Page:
Four ways EPA methane rollbacks threaten American natural gas

At the behest of the American Petroleum Institute, the Environmental Protection Agency is proposing to eliminate nationwide limits on methane pollution, sending America’s natural gas industry backwards to the days of uncontrolled emissions. This dangerous proposal threatens the climate, the communities living near oil and gas development and the increasingly vulnerable status of American natural gas in a transition to a net-zero carbon emission economy.

Any business depends on four fundamentals to operate successfully: demand from customers, acceptance from society at large, financial capital to invest and talent to do the work. America’s natural gas industry is no different.

Eliminating methane standards would increase risk to each part of this foundation, making this proposed rollback a prime opportunity for risk-conscious executives and investors to speak out this fall. Read more

The secret behind Iron Mountain’s long-term strategy for setting a Science-Based Target? A phase-based approach.

Last week, Iron Mountain publicly shared its approved Science-Based Target (SBT) after committing to the SBT initiative in June of last year.

Setting SBTs has transitioned from a trend to an industry best practice. Last April, 250 companies committed to set or received approval for a SBT. That number today is now 515 companies. More than double in less than a year.

As more companies explore SBTs, it’s important to call out those that have reached that target-setting milestone so that others can learn from them.

Effective targets are aspirational, yet attainable. It’s not enough just to set one. There needs to be a strategy in place to meet it – which is what Iron Mountain did.

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Investors call on BP, Exxon, Shell to defend EPA methane regulations

Last week, investors representing $1.9 trillion assets under management called on 30 oil and gas companies, urging them to publicly oppose the EPA’s proposed weakening of its methane rules. This letter is signed by investors including CalSTRS, the New York City Comptroller’s Office, and Robeco, all of which have joined together to say no to these regulatory rollbacks.

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Joint venture methane risk is also a climate opportunity

This blog was co-authored with Meghan Demeter, Program Analyst, EDF

With mounting concern about the state of the climate and increasing speculation about natural gas’ role in decarbonizing energy markets, oil and gas companies face growing scrutiny from the public and investors. Some companies are stepping up with pledges to reduce emissions of methane from their worldwide operations.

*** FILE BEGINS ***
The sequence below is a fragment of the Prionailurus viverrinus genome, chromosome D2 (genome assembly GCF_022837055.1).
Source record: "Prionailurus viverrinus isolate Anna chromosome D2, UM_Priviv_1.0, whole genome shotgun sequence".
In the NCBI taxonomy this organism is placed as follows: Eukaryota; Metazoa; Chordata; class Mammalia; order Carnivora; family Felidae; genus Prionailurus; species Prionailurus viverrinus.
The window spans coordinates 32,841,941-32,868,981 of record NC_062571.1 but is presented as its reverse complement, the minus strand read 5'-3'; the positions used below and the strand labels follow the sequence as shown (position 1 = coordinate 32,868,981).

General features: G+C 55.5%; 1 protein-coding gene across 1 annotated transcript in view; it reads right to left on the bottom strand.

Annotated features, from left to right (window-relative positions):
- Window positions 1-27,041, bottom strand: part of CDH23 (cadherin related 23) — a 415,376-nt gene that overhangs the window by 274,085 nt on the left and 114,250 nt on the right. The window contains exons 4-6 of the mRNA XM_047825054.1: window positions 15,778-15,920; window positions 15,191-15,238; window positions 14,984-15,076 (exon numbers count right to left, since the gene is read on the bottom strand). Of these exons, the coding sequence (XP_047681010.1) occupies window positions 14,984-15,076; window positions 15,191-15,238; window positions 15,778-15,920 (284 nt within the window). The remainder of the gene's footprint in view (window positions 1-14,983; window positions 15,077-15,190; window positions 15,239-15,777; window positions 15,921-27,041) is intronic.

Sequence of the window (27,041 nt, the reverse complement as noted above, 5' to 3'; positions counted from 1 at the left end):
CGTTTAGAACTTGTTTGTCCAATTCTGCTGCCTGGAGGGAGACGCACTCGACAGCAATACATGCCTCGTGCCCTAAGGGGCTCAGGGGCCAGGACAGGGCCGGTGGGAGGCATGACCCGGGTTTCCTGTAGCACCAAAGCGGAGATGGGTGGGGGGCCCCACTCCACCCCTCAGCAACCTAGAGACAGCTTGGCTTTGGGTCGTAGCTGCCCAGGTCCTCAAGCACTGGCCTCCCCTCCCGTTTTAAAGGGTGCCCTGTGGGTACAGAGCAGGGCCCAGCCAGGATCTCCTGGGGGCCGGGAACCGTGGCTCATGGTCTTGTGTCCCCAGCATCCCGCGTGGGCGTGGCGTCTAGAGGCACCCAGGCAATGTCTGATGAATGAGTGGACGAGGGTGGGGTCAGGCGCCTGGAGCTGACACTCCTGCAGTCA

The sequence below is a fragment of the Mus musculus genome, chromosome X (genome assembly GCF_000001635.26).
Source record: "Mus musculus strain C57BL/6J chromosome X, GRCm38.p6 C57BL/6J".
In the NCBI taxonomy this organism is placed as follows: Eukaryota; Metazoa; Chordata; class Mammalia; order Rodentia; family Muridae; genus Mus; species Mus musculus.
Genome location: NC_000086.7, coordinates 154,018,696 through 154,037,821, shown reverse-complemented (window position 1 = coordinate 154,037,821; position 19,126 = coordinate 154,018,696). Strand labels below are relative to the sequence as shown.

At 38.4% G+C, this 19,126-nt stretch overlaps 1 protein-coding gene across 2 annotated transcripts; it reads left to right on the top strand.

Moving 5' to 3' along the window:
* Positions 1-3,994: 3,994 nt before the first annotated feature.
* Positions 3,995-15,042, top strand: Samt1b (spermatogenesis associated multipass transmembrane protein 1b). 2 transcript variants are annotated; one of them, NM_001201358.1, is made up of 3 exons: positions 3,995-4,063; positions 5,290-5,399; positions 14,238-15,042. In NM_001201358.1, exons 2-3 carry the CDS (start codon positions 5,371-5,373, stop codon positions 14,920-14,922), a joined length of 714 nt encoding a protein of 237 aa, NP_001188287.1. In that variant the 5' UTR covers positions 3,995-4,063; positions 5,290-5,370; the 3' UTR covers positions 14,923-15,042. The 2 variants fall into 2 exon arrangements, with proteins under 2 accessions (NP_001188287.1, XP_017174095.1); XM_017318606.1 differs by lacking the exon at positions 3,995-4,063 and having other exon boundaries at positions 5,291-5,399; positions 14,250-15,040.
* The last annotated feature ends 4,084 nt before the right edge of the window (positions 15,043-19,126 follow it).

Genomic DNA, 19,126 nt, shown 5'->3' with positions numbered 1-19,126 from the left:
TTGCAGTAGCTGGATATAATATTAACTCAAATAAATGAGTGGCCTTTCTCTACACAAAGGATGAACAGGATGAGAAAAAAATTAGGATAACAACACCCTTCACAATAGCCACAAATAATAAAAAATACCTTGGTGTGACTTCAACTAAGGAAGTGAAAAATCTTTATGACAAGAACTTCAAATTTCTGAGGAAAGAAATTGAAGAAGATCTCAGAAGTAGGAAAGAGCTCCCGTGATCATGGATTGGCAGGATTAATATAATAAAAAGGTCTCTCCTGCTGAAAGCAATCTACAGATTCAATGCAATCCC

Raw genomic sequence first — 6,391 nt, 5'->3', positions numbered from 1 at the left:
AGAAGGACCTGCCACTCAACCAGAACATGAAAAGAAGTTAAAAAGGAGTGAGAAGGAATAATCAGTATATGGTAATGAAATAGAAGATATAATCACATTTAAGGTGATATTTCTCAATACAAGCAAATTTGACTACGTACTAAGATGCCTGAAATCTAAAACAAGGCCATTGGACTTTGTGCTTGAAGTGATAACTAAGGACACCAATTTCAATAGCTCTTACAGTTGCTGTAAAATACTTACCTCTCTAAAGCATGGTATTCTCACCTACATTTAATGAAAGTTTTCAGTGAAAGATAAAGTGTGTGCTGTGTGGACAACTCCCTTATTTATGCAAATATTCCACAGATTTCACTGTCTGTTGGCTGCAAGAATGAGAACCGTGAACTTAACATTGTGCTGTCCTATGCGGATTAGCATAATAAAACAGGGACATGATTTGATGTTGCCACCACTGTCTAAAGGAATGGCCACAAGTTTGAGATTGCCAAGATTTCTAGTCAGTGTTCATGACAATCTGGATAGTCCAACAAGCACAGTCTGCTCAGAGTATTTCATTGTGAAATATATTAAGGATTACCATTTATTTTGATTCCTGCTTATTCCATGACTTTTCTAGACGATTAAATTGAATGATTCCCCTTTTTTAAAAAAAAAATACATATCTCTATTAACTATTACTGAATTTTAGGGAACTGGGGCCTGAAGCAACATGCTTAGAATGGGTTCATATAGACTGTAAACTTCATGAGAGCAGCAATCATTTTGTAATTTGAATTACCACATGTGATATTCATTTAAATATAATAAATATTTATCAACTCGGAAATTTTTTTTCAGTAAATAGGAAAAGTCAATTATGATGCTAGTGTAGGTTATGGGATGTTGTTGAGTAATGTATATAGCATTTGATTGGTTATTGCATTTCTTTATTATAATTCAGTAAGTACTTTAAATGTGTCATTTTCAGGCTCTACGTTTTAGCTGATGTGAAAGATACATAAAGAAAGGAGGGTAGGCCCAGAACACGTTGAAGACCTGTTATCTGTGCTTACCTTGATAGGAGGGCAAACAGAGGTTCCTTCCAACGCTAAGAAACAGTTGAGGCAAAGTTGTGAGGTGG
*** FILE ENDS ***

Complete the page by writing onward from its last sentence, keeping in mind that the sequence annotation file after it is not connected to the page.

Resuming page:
But there’s a catch.  Read more

3 “Digital Oilfield” trends to watch at Gastech 2018

Four years ago, I stood in the centralized data command center of an American oil and gas company, watching a former colleague remotely adjust infrastructure at wellsites thousands of miles away because an algorithm detected a potential failure. This was the first time I personally witnessed the power of the “digital oilfield.”

Essentially, the “digital oilfield” refers to a transformative effort to bring solutions such as automation, predictive maintenance, and IoT technologies to the world’s oil and gas industry. Oilfield digitization has started to change the way decisions are made, operations are conducted, and facilities are managed across the entire oil and gas value chain. While early adopters are already employing automated and connected innovations to gain a competitive advantage, only a few are applying digitization technologies to address one of the industry’s biggest challenges: methane.

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Methane rollbacks create moment of truth for oil and gas executives

How top energy companies engage in the U.S. methane policy debate in the coming weeks may tell us a lot about the future of natural gas.

As these companies have themselves recognized, the role of natural gas in a world that can—and must—decarbonize depends on minimizing harmful emissions of methane from across oil and gas production and the natural gas value chain. But a recent comprehensive study involving dozens of leading academics and companies around the country found that U.S. methane emissions from industry are 60 percent higher than prior estimates—enough to double the climate impact of natural gas.

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4 Takeaways from the 2018 World Gas Conference

For years, conversations at major oil and gas industry conferences focused on one thing: the shale revolution. Excitement about the surge in economical new supply of unconventionally produced oil and gas was palpable, as panelists spoke of the potential for shale to transform everything from the geopolitics of American energy supply to the price of hydrocarbons. With such an unexpected and seismic change, a supply side story carried the day, with a focus on “below ground” drivers of energy abundance.